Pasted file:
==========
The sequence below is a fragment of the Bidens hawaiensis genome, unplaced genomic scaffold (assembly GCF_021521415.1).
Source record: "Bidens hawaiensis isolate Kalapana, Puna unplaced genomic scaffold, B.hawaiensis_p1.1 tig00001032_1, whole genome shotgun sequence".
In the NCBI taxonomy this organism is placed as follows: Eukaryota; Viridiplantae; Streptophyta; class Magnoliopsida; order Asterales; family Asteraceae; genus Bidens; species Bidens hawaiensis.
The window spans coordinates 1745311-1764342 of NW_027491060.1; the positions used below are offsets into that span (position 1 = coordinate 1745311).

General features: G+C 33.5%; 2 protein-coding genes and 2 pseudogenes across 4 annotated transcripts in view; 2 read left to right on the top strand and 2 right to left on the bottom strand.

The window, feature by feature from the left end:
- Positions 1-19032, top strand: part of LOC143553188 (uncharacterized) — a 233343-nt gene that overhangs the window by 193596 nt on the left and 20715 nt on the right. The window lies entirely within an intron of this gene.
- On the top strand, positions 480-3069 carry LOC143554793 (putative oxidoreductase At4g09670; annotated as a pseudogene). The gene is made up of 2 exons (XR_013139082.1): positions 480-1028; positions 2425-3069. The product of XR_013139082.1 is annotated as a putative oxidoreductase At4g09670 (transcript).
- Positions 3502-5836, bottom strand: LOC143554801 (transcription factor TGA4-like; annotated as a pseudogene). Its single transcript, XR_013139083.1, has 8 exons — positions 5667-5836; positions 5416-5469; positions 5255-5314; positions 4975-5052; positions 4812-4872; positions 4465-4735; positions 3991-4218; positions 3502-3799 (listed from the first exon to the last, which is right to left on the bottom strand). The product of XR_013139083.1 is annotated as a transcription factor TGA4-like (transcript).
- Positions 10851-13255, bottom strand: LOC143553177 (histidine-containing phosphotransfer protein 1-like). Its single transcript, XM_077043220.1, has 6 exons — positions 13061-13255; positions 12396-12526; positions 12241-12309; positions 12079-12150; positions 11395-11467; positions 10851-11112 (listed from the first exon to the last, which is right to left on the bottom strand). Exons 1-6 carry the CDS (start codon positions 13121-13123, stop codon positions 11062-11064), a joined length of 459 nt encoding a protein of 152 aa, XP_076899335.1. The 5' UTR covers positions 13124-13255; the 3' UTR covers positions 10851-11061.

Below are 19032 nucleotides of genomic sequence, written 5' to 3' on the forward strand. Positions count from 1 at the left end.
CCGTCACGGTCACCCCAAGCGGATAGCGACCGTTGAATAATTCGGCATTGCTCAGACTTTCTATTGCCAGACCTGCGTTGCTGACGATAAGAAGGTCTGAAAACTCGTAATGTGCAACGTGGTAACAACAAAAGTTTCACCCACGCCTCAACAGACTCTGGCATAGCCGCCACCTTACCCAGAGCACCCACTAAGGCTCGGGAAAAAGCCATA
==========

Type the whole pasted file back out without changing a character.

The sequence below is a fragment of the Bidens hawaiensis genome, unplaced genomic scaffold (assembly GCF_021521415.1).
Source record: "Bidens hawaiensis isolate Kalapana, Puna unplaced genomic scaffold, B.hawaiensis_p1.1 tig00001032_1, whole genome shotgun sequence".
In the NCBI taxonomy this organism is placed as follows: Eukaryota; Viridiplantae; Streptophyta; class Magnoliopsida; order Asterales; family Asteraceae; genus Bidens; species Bidens hawaiensis.
The window spans coordinates 1745311-1764342 of NW_027491060.1; the positions used below are offsets into that span (position 1 = coordinate 1745311).

General features: G+C 33.5%; 2 protein-coding genes and 2 pseudogenes across 4 annotated transcripts in view; 2 read left to right on the top strand and 2 right to left on the bottom strand.

The window, feature by feature from the left end:
- Positions 1-19032, top strand: part of LOC143553188 (uncharacterized) — a 233343-nt gene that overhangs the window by 193596 nt on the left and 20715 nt on the right. The window lies entirely within an intron of this gene.
- On the top strand, positions 480-3069 carry LOC143554793 (putative oxidoreductase At4g09670; annotated as a pseudogene). The gene is made up of 2 exons (XR_013139082.1): positions 480-1028; positions 2425-3069. The product of XR_013139082.1 is annotated as a putative oxidoreductase At4g09670 (transcript).
- Positions 3502-5836, bottom strand: LOC143554801 (transcription factor TGA4-like; annotated as a pseudogene). Its single transcript, XR_013139083.1, has 8 exons — positions 5667-5836; positions 5416-5469; positions 5255-5314; positions 4975-5052; positions 4812-4872; positions 4465-4735; positions 3991-4218; positions 3502-3799 (listed from the first exon to the last, which is right to left on the bottom strand). The product of XR_013139083.1 is annotated as a transcription factor TGA4-like (transcript).
- Positions 10851-13255, bottom strand: LOC143553177 (histidine-containing phosphotransfer protein 1-like). Its single transcript, XM_077043220.1, has 6 exons — positions 13061-13255; positions 12396-12526; positions 12241-12309; positions 12079-12150; positions 11395-11467; positions 10851-11112 (listed from the first exon to the last, which is right to left on the bottom strand). Exons 1-6 carry the CDS (start codon positions 13121-13123, stop codon positions 11062-11064), a joined length of 459 nt encoding a protein of 152 aa, XP_076899335.1. The 5' UTR covers positions 13124-13255; the 3' UTR covers positions 10851-11061.

Below are 19032 nucleotides of genomic sequence, written 5' to 3' on the forward strand. Positions count from 1 at the left end.
CCGTCACGGTCACCCCAAGCGGATAGCGACCGTTGAATAATTCGGCATTGCTCAGACTTTCTATTGCCAGACCTGCGTTGCTGACGATAAGAAGGTCTGAAAACTCGTAATGTGCAACGTGGTAACAACAAAAGTTTCACCCACGCCTCAACAGACTCTGGCATAGCCGCCACCTTACCCAGAGCACCCACTAAGGCTCGGGAAAAAGCCATA